I was looking forward to taking another ride UP there in the hot air balloon, but sadly the ride did not operate due to high wind. Well, another time.
This is a stage of my kitchen renovation which fits into the Weekly Photo Challenge Theme: CHANGE.
A dump bin was placed outside my house on the drive way. The two workmen came. We had a mini-conference as to what I would like to keep. In fact, my friend had wanted my old cabinets and the workmen were extremely helpful in keeping them intact and moving them to the garage for my friend to pick up. Then the banging began.
I could not bear to stay around because the images of knocking down cabinets and walls on the television show Restaurant Makeover and similar programmes were too vivid and harrowing to me. Furthermore, with the noise going on, I could not even work at home. My home was dusty, despite the sealing of the doors and the staircase. The tearing down took them three days.
By the end, the floor was only a pile of rumbles, the ceiling was gone, the sink was gone, the pipes were exposed and part of a wall was knocked down. I was excited to see a bigger kitchen–of course, because the cabinets were all gone (silly me)–and the wider door was what I had wanted.
So far so good. The supervisor dropped by at the end of the day. I was pleased with the way the workmen tidied up the place every day before they left. So far, I had no complaint.
My inspiration for this post came about as I was walking on Spencer Creek Trail which extended from Hamilton to Dundas in Ontario this morning. The air was still cold. The sun had risen, but it was struggling to creep through the clouds. The weather forecast predicted only a high of 3 degrees Celsius later in the day. This time last year, we were enjoying a balmy 26 degrees. This is already March 23, two days after the Spring Equinox, and yet Spring to us here in southern Ontario is still in the Future Tense. I took out my cell phone to capture these images for the phoneography challenge.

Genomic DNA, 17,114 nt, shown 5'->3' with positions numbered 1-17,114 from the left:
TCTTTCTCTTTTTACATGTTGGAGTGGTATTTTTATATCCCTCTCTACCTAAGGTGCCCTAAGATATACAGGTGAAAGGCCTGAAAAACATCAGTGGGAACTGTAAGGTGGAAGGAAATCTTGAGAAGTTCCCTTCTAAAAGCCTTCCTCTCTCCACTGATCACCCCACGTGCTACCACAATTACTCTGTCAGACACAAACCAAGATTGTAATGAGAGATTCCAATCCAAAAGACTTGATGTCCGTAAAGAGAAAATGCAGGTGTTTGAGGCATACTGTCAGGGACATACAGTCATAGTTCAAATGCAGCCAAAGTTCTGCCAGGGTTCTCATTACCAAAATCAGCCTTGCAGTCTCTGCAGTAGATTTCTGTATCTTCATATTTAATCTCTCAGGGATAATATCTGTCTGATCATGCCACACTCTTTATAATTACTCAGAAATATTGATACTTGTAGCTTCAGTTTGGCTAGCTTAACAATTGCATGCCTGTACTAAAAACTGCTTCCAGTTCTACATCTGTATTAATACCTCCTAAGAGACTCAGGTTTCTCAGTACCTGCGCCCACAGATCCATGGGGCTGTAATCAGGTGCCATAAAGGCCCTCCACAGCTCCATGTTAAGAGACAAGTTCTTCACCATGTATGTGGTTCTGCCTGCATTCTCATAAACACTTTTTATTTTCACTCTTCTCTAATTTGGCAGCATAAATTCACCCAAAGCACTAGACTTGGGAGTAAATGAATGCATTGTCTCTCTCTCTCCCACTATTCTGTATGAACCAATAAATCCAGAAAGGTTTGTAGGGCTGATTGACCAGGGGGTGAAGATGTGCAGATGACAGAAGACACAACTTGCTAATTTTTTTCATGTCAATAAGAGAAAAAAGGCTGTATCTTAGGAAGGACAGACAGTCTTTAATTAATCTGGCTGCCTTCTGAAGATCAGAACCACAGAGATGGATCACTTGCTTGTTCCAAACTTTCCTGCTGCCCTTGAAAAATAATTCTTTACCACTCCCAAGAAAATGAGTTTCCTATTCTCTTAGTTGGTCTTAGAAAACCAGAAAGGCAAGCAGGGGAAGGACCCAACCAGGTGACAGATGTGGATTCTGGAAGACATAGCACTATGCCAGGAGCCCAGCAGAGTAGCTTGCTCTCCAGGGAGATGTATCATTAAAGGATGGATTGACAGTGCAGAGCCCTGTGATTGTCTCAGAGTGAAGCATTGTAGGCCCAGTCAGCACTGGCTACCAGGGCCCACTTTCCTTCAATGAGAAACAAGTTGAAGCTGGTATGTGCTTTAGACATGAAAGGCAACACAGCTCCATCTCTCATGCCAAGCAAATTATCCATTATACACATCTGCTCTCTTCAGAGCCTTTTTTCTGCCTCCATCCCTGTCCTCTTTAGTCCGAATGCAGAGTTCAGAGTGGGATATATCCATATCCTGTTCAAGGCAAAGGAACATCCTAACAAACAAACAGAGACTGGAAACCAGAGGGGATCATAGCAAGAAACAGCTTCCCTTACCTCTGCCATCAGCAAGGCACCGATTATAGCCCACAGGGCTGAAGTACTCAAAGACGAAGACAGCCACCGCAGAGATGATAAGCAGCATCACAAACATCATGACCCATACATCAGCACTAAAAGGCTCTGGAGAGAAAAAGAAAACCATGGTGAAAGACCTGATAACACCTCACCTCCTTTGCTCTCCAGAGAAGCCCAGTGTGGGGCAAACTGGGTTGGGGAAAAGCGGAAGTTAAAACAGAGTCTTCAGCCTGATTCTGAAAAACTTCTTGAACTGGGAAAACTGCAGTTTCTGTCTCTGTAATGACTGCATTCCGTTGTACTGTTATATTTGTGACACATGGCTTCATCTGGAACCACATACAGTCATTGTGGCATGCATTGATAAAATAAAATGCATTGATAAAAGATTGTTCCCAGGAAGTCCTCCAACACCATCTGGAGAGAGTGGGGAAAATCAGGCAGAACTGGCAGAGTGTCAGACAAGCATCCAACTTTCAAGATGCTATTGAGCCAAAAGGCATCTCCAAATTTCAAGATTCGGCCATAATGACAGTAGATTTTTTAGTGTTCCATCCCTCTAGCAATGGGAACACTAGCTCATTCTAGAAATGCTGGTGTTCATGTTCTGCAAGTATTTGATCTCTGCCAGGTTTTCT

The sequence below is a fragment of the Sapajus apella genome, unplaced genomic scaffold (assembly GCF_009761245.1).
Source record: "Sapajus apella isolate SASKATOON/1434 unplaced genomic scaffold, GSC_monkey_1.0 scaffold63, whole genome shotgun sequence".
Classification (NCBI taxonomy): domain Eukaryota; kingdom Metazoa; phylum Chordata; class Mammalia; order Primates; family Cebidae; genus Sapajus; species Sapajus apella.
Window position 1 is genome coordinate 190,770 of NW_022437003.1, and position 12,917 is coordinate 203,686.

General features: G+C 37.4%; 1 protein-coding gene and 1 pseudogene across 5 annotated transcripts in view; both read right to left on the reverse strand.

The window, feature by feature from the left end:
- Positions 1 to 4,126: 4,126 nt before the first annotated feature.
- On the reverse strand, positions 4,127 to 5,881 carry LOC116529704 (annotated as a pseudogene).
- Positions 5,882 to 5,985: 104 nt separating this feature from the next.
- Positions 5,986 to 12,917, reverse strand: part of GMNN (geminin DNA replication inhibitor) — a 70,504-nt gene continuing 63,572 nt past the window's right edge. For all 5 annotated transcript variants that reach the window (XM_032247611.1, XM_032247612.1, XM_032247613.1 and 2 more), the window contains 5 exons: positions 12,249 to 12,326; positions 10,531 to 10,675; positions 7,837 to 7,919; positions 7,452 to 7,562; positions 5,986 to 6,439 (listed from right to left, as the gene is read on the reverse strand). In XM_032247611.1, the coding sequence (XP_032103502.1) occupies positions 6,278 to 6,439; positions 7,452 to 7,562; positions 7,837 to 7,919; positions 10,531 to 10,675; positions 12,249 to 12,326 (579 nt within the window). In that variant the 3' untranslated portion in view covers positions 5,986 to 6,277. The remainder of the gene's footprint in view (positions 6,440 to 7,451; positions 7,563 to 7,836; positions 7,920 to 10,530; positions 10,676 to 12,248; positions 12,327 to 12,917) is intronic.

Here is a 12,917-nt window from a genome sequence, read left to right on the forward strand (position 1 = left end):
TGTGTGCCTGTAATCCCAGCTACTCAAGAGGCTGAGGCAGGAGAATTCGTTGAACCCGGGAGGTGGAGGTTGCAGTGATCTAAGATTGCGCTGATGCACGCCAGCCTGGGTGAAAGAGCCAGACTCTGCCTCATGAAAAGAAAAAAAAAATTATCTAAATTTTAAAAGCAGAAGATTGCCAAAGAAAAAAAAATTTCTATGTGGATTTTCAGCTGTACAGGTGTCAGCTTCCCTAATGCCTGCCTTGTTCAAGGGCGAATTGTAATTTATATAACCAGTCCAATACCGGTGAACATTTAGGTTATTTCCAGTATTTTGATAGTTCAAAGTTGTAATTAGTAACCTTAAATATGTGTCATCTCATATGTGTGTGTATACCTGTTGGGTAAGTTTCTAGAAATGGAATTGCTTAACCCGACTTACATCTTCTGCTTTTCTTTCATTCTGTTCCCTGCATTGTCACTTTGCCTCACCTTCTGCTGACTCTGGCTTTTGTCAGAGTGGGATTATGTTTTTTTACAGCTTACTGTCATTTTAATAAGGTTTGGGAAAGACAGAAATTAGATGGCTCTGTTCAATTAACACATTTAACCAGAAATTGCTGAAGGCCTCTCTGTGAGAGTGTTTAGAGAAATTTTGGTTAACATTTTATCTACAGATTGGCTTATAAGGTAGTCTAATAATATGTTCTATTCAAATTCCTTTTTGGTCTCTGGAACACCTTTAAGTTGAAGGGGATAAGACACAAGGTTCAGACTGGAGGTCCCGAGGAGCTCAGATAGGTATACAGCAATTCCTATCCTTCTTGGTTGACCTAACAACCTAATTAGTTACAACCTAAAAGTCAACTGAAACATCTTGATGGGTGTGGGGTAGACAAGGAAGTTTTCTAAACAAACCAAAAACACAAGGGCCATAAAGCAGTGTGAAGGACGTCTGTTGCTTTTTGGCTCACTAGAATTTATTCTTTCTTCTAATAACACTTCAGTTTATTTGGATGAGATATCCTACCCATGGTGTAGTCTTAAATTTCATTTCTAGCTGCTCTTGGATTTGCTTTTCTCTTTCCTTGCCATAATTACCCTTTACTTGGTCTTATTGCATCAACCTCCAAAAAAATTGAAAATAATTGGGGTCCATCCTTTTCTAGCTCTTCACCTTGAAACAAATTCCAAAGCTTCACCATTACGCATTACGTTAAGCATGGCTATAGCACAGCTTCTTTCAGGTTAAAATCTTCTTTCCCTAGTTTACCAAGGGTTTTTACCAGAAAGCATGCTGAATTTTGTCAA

The ice and snow are refusing to go away. Nature is playing a game with us. The melting and re-freezing is a continuous tug-of-war in our outdoor world.
When shall we see the colours of the flowers and the leaves and the green grass that we are craving for? I am tired of looking at only white and brown around me. Then, isn’t everything in life relative? And so is Time. When we stepped out of the trail, we walked up the hill to Grove Cemetery, where the graves reminded me of my future although they were also the symbols of some people’s past.
We need patience waiting to see what will transpire in the future. Future to me also means Hope. There are finally signs of hope about the Spring yet to come. Turning into a residential street in Dundas, my walking buddy MW spotted the first buds on the south-facing yards. My heart leapt with joy: the crocuses, the snow drops and the tulips had burst through the ground.
On the opposite side of the road, however, the snow relentlessly hung on.
I am hopeful. Spring will come; it will come soon!
This is the biggest lobster sculpture in the world! It is 35 feet long, weighs 90 tonnes, and over 6 feet high. It is located in Shediac, a little town with a population of just over 6,000 in New Brunswick, Canada. The lobster has made this town world famous and it is known as the Lobster Capital of the World. This part of Canada is famous not only for its live lobsters and lobster meals, but also for this gigantic sculpture.
For a better perspective, this is an angle of the lobster claw. Well, this is the biggest lobster claw in the world no doubt.
This lobster came to mind immediately when I read about this week’s Weekly Photo Challenge. Going through my photo album to locate the photos brought back fond memories of our family road trip to the Maritime Provinces on the east coast of Canada, where we toured Nova Scotia (including the Cabot Trail on Cape Breton Island), Prince Edward Island, and New Brunswick. Thank you, WordPress.com.